Quinn Emanuel Urquhart & Sullivan’s weeklong closure of its New York office after a partner tested positive for the COVID-19 coronavirus is forcing the industry to reckon with a serious question: Can Big Law work remotely?
A number of law firm leaders said in interviews Monday that they’re equipped and ready to have their lawyers and staff work from home for the short term. But working remotely for a long period of time poses a major test for an industry that is built on relationships.
“The legal industry is still an apprenticeship, and we’re still trying to train our young lawyers to become partners and take over the firm and become the next generation of firm leaders,” said Peter Miller, the chair and managing partner of Seyfarth Shaw. “There’s no substitute for face-to-face teaching and the like.”
Fully remote work can weigh on a law firm’s culture and “cohesion,” said Dion Cominos, the managing partner of Gordon Rees Scully Mansukhani. Approximately 10% to 20% of Gordon Rees’ lawyers work mainly remotely, but that has to be balanced out with in-person meetings and social functions, he added.
“You still have a need for people to feel connected to a larger whole. If you’re doing everything virtually, it can be isolating,” Cominos said.
Legal recruiting and developing new clients can also take a hit if in-person meetings are put on the back burner, said Zeughauser Group consultant Kent Zimmermann, adding that it’s “hard to close the deal remotely.”
In technical terms, plenty of aspects of a legal practice can be performed remotely, law firm leaders noted, including actually closing a deal for clients. Certain activities do require personal contact, including jury selection, oral arguments and going to trial.
Some of those activities are already starting to be curtailed in the face of a virus that has infected over 113,700 people and killed at least 3,999 people across 97 countries as of Monday afternoon, according to a New York Times tally. On Monday, the U.S. Court of Appeals for the Ninth Circuit announced it was canceling all en banc hearings and non-case related meetings scheduled for this week.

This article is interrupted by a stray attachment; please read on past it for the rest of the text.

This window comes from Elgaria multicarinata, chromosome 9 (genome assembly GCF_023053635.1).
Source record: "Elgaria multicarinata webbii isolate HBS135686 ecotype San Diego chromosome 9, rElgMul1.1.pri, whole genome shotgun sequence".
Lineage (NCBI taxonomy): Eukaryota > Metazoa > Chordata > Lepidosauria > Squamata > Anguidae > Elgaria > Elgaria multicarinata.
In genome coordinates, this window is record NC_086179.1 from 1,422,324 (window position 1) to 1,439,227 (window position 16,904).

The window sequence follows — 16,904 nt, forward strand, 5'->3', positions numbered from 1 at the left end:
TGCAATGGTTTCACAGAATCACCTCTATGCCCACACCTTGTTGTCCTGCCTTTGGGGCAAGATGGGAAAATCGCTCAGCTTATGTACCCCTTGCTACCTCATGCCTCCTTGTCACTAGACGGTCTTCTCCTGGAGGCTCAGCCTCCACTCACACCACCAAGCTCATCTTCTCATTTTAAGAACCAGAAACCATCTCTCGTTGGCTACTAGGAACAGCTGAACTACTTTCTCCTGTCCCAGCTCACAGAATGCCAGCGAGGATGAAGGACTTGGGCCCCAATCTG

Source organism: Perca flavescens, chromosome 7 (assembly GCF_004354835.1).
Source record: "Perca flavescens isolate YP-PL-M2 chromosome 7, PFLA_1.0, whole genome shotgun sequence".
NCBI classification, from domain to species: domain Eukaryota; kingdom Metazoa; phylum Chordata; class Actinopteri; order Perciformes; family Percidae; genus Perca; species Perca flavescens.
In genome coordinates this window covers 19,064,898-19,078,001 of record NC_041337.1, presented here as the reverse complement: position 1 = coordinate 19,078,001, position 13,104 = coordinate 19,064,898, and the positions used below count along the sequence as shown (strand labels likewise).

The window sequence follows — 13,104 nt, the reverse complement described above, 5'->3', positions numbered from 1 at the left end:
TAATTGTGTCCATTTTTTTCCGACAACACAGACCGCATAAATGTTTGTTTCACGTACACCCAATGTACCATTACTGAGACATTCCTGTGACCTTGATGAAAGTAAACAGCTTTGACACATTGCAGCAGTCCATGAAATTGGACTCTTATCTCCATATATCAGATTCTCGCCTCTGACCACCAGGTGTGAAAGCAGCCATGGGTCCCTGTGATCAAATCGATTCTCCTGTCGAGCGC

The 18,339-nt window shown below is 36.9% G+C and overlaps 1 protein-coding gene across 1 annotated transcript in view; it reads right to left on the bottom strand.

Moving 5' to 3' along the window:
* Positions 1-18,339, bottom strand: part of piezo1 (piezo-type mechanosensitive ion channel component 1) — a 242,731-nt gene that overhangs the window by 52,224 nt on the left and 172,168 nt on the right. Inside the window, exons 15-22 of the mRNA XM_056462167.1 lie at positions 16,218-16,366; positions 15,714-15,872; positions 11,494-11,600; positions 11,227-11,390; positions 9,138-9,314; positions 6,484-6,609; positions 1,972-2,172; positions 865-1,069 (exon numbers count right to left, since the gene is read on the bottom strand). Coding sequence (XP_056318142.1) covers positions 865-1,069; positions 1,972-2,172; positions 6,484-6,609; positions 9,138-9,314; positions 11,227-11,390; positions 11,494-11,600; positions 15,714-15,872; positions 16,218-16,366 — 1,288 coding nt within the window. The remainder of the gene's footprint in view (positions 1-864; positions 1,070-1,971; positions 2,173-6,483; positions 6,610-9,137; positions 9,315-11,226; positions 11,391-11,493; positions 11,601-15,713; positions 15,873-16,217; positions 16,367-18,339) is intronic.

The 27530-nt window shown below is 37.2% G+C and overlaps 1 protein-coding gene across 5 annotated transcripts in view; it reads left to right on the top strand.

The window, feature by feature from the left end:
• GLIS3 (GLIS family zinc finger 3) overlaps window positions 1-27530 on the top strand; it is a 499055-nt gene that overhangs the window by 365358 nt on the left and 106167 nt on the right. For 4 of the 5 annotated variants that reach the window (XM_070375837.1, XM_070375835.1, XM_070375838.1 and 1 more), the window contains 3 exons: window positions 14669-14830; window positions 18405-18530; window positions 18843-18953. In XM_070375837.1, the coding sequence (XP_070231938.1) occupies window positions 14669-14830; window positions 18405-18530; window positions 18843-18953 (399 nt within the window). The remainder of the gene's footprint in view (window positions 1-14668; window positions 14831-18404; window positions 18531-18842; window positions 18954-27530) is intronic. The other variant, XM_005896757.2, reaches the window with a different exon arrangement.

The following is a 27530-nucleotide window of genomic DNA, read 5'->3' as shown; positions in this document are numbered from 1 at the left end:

Separately, the U.S. District Court for the Southern District of New York on Monday announced it was banning all persons who have been to China, Iran, Italy, Japan and South Korea within the past 14 days.
Quinn Emanuel opted to close its New York office—where more than 200 of its lawyers are based—after one of its partners contracted the coronavirus. Earlier this month, lawyers at the small Midtown Manhattan law firm of Lewis and Garbuz were sent home after one of the firm’s lawyers tested positive for the coronavirus.
The closure of Quinn Emanuel and Lewis and Garbuz comes as a growing number of firms are creating working groups to advise clients on how the virus will impact them, while the firms themselves are canceling partner retreats and restricting travel.
Leaders at Perkins Coie, for example, said they’re implementing business resiliency plans they drafted months ago, before the coronavirus was known. Although the firm hasn’t closed any of its 21 offices, it has restricted travel for its lawyers and staff and canceled all large internal and external events meetings through April 1.
“We’re already a dispersed global set of teams. It’s a matter of moving them out a little further in terms of local workspaces,” said Rick Howell, the firm’s chief information officer.
Remote working may be a challenge for law firms, but Zimmermann believes the real disruption will come as firms begin to feel the impact of the broader economic crisis sweeping whole countries and industries due to the virus. On Monday alone, the Dow Jones Industrial Average dropped nearly 8%—more than 2,000 points.
The U.S. legal industry was, on average, already seeing weaker demand in a strong economy, according to data from Citi Private Bank’s Law Firm Group and Wells Fargo Legal Specialty Group, Zimmermann said. What happens if the economy does go into a downturn, he asked.
“The question of working remotely is one thing. But a much bigger issue for law firms is what the macro economy does to the demand environment,” Zimmermann said. “With the uncertainty a weakening macro-economy brings, that’s going to slow down many transactions, if not throw pause them or throw them off-track. It’s going to slow spending.”